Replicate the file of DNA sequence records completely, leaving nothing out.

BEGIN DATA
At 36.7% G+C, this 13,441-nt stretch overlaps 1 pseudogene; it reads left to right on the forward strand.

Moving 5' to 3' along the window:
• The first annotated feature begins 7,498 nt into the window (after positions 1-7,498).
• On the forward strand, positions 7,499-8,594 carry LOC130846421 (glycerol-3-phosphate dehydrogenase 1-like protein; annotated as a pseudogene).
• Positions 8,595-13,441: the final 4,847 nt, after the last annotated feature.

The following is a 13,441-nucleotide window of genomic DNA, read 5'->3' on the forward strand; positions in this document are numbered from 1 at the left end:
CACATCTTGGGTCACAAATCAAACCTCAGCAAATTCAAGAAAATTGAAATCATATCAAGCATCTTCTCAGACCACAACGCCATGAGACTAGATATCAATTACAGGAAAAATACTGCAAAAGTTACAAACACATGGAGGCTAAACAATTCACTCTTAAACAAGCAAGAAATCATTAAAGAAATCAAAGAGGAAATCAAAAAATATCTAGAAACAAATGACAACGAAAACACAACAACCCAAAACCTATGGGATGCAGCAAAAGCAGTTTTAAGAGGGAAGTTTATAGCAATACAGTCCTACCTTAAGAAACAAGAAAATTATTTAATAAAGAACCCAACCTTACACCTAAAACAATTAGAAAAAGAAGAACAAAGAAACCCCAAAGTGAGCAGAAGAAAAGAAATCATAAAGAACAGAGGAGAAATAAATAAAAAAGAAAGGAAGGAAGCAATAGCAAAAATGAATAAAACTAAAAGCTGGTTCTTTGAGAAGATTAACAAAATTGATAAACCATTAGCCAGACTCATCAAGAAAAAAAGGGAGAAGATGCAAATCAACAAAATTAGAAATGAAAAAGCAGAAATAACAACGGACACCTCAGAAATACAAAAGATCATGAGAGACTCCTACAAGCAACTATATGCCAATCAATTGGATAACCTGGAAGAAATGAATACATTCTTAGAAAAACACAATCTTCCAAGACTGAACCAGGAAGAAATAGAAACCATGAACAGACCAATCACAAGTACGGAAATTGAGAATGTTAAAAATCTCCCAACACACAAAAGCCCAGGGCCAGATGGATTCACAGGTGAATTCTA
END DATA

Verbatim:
At 36.7% G+C, this 13,441-nt stretch overlaps 1 pseudogene; it reads left to right on the forward strand.

Moving 5' to 3' along the window:
• The first annotated feature begins 7,498 nt into the window (after positions 1-7,498).
• On the forward strand, positions 7,499-8,594 carry LOC130846421 (glycerol-3-phosphate dehydrogenase 1-like protein; annotated as a pseudogene).
• Positions 8,595-13,441: the final 4,847 nt, after the last annotated feature.

The following is a 13,441-nucleotide window of genomic DNA, read 5'->3' on the forward strand; positions in this document are numbered from 1 at the left end:
CACATCTTGGGTCACAAATCAAACCTCAGCAAATTCAAGAAAATTGAAATCATATCAAGCATCTTCTCAGACCACAACGCCATGAGACTAGATATCAATTACAGGAAAAATACTGCAAAAGTTACAAACACATGGAGGCTAAACAATTCACTCTTAAACAAGCAAGAAATCATTAAAGAAATCAAAGAGGAAATCAAAAAATATCTAGAAACAAATGACAACGAAAACACAACAACCCAAAACCTATGGGATGCAGCAAAAGCAGTTTTAAGAGGGAAGTTTATAGCAATACAGTCCTACCTTAAGAAACAAGAAAATTATTTAATAAAGAACCCAACCTTACACCTAAAACAATTAGAAAAAGAAGAACAAAGAAACCCCAAAGTGAGCAGAAGAAAAGAAATCATAAAGAACAGAGGAGAAATAAATAAAAAAGAAAGGAAGGAAGCAATAGCAAAAATGAATAAAACTAAAAGCTGGTTCTTTGAGAAGATTAACAAAATTGATAAACCATTAGCCAGACTCATCAAGAAAAAAAGGGAGAAGATGCAAATCAACAAAATTAGAAATGAAAAAGCAGAAATAACAACGGACACCTCAGAAATACAAAAGATCATGAGAGACTCCTACAAGCAACTATATGCCAATCAATTGGATAACCTGGAAGAAATGAATACATTCTTAGAAAAACACAATCTTCCAAGACTGAACCAGGAAGAAATAGAAACCATGAACAGACCAATCACAAGTACGGAAATTGAGAATGTTAAAAATCTCCCAACACACAAAAGCCCAGGGCCAGATGGATTCACAGGTGAATTCTA